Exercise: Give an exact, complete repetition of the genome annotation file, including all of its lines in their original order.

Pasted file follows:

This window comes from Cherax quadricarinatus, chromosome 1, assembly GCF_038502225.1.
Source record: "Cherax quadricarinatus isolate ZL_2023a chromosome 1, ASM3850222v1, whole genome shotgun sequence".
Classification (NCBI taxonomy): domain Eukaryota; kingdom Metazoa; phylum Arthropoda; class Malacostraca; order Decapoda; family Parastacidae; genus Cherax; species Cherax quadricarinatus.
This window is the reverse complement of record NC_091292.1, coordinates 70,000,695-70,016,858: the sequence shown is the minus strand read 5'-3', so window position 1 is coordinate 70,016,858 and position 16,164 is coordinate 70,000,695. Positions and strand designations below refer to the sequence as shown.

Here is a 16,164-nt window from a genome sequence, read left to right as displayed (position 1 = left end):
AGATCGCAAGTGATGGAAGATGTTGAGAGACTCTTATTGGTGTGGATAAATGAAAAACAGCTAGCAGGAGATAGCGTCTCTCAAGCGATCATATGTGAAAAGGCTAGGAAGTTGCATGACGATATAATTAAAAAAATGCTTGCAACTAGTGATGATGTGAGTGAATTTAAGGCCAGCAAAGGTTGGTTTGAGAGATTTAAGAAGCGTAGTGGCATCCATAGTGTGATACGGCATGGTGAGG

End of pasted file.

This window comes from Cherax quadricarinatus, chromosome 1, assembly GCF_038502225.1.
Source record: "Cherax quadricarinatus isolate ZL_2023a chromosome 1, ASM3850222v1, whole genome shotgun sequence".
Classification (NCBI taxonomy): domain Eukaryota; kingdom Metazoa; phylum Arthropoda; class Malacostraca; order Decapoda; family Parastacidae; genus Cherax; species Cherax quadricarinatus.
This window is the reverse complement of record NC_091292.1, coordinates 70,000,695-70,016,858: the sequence shown is the minus strand read 5'-3', so window position 1 is coordinate 70,016,858 and position 16,164 is coordinate 70,000,695. Positions and strand designations below refer to the sequence as shown.

Here is a 16,164-nt window from a genome sequence, read left to right as displayed (position 1 = left end):
AGATCGCAAGTGATGGAAGATGTTGAGAGACTCTTATTGGTGTGGATAAATGAAAAACAGCTAGCAGGAGATAGCGTCTCTCAAGCGATCATATGTGAAAAGGCTAGGAAGTTGCATGACGATATAATTAAAAAAATGCTTGCAACTAGTGATGATGTGAGTGAATTTAAGGCCAGCAAAGGTTGGTTTGAGAGATTTAAGAAGCGTAGTGGCATCCATAGTGTGATACGGCATGGTGAGG